I'll also say that while 1e D&D was basically "kill the monsters, loot their lairs" (such as what Bilbo and the dwarves do to the trolls -- yes, it's essentially Tolkien-sanctioned so long as there's a good story), later editions have a subtle but important difference. Rather than gaining XP by killing things, you gain it by defeating challenges.

    Now, until 3e, there was no real mechanic for easily doing this without slaying something, so it was up to the DM to manage it. Even after the things introduced with 3e, it took until 4e for the skill challenge to really kick in. I've run entire combats as skill challenges, which really brings home the idea of a goal other than killing monsters and looting lairs.

  2. Good point, and I would guess it varies according to groups how things run. The idea of combats as skill challenges is really cool.

  3. It's particularly useful for two reasons: first, in a situation where you have far-ranging movement (such as, in one case for this campaign, trying to get through enemy lines), it's helpful in getting the players to understand a "fight on the run" without having to have one battlemap per round (and without them getting bogged down with "must destroy Monster X"). Second, it makes for a very fast battle, done right, and so doesn't overtax either the players or the story.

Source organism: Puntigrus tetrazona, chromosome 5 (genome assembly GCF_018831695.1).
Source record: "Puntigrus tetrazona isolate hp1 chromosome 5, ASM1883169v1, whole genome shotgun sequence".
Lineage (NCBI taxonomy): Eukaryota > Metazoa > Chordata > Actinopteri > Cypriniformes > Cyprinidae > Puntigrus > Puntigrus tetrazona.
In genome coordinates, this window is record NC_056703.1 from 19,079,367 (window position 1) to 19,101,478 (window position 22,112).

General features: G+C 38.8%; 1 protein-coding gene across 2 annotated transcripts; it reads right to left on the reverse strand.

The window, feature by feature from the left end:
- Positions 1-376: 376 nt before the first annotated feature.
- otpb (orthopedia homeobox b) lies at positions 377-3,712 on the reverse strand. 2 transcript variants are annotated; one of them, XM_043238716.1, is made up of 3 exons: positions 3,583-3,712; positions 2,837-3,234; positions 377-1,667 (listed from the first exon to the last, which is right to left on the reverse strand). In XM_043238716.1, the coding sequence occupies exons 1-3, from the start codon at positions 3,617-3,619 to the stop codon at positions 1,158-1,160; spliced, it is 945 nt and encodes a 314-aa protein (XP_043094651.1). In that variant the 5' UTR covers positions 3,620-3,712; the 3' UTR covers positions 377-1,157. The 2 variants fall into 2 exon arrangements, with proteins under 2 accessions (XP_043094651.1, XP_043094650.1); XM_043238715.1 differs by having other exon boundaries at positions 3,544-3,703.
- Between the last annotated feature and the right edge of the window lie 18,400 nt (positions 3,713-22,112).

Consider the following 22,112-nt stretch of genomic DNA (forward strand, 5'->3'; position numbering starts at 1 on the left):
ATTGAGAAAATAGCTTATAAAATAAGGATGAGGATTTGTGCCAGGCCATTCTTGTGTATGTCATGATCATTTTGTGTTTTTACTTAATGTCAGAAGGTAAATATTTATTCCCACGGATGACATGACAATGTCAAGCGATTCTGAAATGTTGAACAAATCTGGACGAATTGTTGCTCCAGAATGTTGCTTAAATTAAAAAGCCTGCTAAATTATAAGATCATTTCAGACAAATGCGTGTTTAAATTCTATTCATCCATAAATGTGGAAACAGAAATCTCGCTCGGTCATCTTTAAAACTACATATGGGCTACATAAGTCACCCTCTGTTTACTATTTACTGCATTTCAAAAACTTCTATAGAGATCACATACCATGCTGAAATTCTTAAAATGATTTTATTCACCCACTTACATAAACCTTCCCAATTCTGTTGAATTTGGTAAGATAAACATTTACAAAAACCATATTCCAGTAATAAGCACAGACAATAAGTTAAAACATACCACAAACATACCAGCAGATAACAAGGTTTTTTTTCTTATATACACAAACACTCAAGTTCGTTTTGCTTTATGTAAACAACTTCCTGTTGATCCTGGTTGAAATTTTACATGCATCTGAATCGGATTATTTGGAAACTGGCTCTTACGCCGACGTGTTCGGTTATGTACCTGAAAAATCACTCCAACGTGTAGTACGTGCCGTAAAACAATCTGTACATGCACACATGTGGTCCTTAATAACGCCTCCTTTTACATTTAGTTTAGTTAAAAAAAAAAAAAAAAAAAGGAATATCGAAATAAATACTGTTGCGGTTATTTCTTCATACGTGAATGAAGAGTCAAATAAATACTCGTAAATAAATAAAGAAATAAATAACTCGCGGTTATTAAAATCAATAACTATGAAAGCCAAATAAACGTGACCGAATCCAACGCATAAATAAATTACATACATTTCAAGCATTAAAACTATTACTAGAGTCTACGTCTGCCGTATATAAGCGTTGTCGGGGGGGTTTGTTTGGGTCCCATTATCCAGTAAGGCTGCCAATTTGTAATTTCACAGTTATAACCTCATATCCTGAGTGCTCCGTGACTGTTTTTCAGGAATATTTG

There's also a third reason, but it's more of an "evil DM" reason: penalizing healing surges to represent quick combats gets really scary when done fast and furious -- especially (as has happened in my game) when someone runs out of surges. When they take "real" damage, equal to a surge's worth, from a "mere skill challenge," players get scared. This isn't just for a DM's sadistic pleasure; that's just a side-benefit. It's very useful to hit home how precarious life in a fantasy world can be, and how one wrong move or unlucky roll can spell doom.